Three lesson plans to teach science through movement

Third-graders at Mt. Eccles Elementary School create a glacier dance.

A group of third-graders gathers in the center of the classroom, ready to learn how water cycles through precipitation, evaporation and condensation. They have no open textbooks, No. 2 pencils or notebook paper nearby. They have only their bodies as their learning tool.

With hands above their heads, the children wiggle their fingers and bring their hands in front of their faces. Suddenly, they move their arms from left to right and back above their heads. They repeat the back-and-forth motions, each time moving their arms faster and faster. This is rain in Cordova, Alaska, where they live. They then lie on the floor, propped up on their elbows, and wave their legs in the air from side to side to represent a water stream. The children go on to act out a waterfall, lake, storm front and rainbow. Within a few minutes, they have danced the complete water cycle.

In science, some concepts are easier to understand through movement. Like Marita Kleissler, who led the Mt. Eccles Elementary School students through this water dance, educators across the nation are using movement to teach scientific concepts in elementary and middle schools, and it is working. Compared to traditional lecture lessons, students grasp the concepts better, remember the lessons and think more creatively—all while having fun.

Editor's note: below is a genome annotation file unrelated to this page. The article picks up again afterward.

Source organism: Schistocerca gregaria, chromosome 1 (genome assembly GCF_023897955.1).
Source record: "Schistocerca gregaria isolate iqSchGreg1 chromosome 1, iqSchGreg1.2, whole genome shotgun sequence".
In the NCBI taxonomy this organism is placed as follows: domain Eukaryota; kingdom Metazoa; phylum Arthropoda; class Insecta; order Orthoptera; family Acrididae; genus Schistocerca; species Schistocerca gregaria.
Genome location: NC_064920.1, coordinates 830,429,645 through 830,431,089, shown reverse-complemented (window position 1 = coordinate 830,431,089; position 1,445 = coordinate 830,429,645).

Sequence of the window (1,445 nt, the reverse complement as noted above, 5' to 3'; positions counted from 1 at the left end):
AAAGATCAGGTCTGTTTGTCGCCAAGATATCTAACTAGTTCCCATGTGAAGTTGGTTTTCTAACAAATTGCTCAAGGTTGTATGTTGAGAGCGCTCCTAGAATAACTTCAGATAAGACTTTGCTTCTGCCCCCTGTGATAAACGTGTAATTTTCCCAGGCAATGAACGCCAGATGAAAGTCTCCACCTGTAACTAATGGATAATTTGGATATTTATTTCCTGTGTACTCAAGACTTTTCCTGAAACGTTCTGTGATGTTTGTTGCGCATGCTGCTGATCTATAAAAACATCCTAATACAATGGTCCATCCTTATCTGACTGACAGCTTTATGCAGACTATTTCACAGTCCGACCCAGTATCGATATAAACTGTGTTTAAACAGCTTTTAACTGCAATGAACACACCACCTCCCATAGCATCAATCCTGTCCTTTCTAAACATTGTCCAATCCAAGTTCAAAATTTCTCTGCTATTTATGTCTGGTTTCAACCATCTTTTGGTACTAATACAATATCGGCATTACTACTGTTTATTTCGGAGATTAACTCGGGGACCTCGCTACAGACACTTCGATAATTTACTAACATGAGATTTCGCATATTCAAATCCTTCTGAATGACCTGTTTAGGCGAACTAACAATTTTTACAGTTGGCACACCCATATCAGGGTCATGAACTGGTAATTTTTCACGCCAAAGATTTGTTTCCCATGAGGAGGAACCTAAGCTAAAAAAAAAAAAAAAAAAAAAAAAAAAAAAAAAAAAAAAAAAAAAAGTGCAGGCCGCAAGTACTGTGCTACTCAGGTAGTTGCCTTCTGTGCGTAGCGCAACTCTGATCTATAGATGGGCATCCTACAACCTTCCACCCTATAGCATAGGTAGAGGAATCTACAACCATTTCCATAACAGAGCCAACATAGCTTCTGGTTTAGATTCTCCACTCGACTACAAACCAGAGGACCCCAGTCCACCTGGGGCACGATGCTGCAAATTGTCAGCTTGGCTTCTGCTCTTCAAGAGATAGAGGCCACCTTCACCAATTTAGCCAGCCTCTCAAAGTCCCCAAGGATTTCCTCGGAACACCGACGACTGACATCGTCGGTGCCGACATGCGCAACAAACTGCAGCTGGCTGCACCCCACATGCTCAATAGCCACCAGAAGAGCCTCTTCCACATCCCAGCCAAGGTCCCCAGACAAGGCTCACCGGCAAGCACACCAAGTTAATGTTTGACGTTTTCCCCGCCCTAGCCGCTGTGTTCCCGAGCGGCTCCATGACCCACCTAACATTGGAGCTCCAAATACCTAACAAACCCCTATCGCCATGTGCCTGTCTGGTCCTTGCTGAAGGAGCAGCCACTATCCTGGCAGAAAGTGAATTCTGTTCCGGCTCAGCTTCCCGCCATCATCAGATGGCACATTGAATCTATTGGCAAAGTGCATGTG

DT spoke with three educators who shared the following movement-based lessons they introduce in elementary science classrooms.

Lesson:Water cycle

Goal: To understand the sequence of the water cycle—evaporation, condensation and precipitation—by using creative and abstract thinking

Intended for: Third grade

Time needed: 35 minutes

Suggested music: “The Hunt,” by Mickey Hart

Taught by: Marita Kleissler at Prince William Sound Science Center, Cordova, AK

Lesson plan: Kleissler starts the lesson by reading the book Water Dance, by Thomas Locker, to the students and asking them to remember keywords in the water cycle: rain, stream, river, waterfall, lake, ocean, mist, cloud, storm front, thunderhead, storm and rainbow. A student is chosen to decide on a movement for rain and then the class performs the move. Another student then thinks of a movement for stream, which sequentially comes after rain in the water cycle book. They add that move to the dance and perform the sequence from the beginning with music. Each time a new movement is added, the students perform the dance from the beginning. The material is learned through repetition, which helps them remember the sequence of events.

Helpful tip: Challenge the students to use different body parts and to vary the dynamics and levels. For instance, students may show rain by wiggling their fingers in a downward motion. Then ask them to show rain with a different body part, like their heads, or to show it on a different level—perhaps sitting on the floor, and at a slower pace. The movements become abstract representations rather than miming the literal concept. This helps to ensure that the students understand the concepts and are not absentmindedly performing the actions.

Lesson: Skeleton/anatomy unit

Goal: To understand the role of the bones, muscles and joints in movement and body design, and become familiar with anatomical vocabulary